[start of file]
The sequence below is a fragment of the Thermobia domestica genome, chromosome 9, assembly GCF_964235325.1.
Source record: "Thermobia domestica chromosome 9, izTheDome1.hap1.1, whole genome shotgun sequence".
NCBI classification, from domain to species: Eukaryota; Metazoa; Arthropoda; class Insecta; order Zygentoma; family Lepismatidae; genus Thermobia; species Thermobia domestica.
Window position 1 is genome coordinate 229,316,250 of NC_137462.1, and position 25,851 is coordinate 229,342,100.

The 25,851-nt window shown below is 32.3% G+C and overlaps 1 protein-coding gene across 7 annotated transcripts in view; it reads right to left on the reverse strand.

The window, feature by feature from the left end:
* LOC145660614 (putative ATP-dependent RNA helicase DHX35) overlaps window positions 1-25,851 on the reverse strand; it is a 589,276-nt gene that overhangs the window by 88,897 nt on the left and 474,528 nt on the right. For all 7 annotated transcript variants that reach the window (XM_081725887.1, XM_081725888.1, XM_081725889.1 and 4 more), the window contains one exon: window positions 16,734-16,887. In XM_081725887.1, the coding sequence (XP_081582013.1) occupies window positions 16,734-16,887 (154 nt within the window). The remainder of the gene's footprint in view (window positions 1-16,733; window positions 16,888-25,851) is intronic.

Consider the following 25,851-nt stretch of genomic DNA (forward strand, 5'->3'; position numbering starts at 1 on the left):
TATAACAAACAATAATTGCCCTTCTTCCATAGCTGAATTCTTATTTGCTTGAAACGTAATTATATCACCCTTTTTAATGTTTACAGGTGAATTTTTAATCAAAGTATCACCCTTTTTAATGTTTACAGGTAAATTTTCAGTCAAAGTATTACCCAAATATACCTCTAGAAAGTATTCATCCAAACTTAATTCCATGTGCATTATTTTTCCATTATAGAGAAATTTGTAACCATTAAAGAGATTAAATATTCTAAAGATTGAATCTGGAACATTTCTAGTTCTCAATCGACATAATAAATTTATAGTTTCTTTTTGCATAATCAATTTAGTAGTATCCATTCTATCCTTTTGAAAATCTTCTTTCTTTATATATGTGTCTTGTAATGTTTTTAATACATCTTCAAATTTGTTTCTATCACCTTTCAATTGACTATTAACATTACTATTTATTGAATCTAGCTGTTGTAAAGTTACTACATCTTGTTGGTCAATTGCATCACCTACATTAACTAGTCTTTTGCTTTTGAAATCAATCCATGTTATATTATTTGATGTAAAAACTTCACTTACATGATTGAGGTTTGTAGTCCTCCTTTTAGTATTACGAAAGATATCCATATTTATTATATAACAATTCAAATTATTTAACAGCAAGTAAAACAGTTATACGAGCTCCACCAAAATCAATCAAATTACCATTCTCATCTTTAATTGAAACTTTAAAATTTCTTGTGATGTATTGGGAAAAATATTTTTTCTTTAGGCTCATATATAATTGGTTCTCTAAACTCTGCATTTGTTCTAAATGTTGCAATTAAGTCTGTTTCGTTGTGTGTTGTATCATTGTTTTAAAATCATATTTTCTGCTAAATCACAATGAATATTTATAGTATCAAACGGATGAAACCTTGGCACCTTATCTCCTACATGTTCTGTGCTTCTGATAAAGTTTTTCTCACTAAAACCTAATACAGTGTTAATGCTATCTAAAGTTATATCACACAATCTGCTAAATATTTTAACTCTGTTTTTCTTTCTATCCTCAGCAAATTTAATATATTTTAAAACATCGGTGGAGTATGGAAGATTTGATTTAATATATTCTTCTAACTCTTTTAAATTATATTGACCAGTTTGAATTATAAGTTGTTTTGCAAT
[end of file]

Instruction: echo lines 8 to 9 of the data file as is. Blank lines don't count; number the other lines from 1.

Consider the following 25,851-nt stretch of genomic DNA (forward strand, 5'->3'; position numbering starts at 1 on the left):
TATAACAAACAATAATTGCCCTTCTTCCATAGCTGAATTCTTATTTGCTTGAAACGTAATTATATCACCCTTTTTAATGTTTACAGGTGAATTTTTAATCAAAGTATCACCCTTTTTAATGTTTACAGGTAAATTTTCAGTCAAAGTATTACCCAAATATACCTCTAGAAAGTATTCATCCAAACTTAATTCCATGTGCATTATTTTTCCATTATAGAGAAATTTGTAACCATTAAAGAGATTAAATATTCTAAAGATTGAATCTGGAACATTTCTAGTTCTCAATCGACATAATAAATTTATAGTTTCTTTTTGCATAATCAATTTAGTAGTATCCATTCTATCCTTTTGAAAATCTTCTTTCTTTATATATGTGTCTTGTAATGTTTTTAATACATCTTCAAATTTGTTTCTATCACCTTTCAATTGACTATTAACATTACTATTTATTGAATCTAGCTGTTGTAAAGTTACTACATCTTGTTGGTCAATTGCATCACCTACATTAACTAGTCTTTTGCTTTTGAAATCAATCCATGTTATATTATTTGATGTAAAAACTTCACTTACATGATTGAGGTTTGTAGTCCTCCTTTTAGTATTACGAAAGATATCCATATTTATTATATAACAATTCAAATTATTTAACAGCAAGTAAAACAGTTATACGAGCTCCACCAAAATCAATCAAATTACCATTCTCATCTTTAATTGAAACTTTAAAATTTCTTGTGATGTATTGGGAAAAATATTTTTTCTTTAGGCTCATATATAATTGGTTCTCTAAACTCTGCATTTGTTCTAAATGTTGCAATTAAGTCTGTTTCGTTGTGTGTTGTATCATTGTTTTAAAATCATATTTTCTGCTAAATCACAATGAATATTTATAGTATCAAACGGATGAAACCTTGGCACCTTATCTCCTACATGTTCTGTGCTTCTGATAAAGTTTTTCTCACTAAAACCTAATACAGTGTTAATGCTATCTAAAGTTATATCACACAATCTGCTAAATATTTTAACTCTGTTTTTCTTTCTATCCTCAGCAAATTTAATATATTTTAAAACATCGGTGGAGTATGGAAGATTTGATTTAATATATTCTTCTAACTCTTTTAAATTATATTGACCAGTTTGAATTATAAGTTGTTTTGCAAT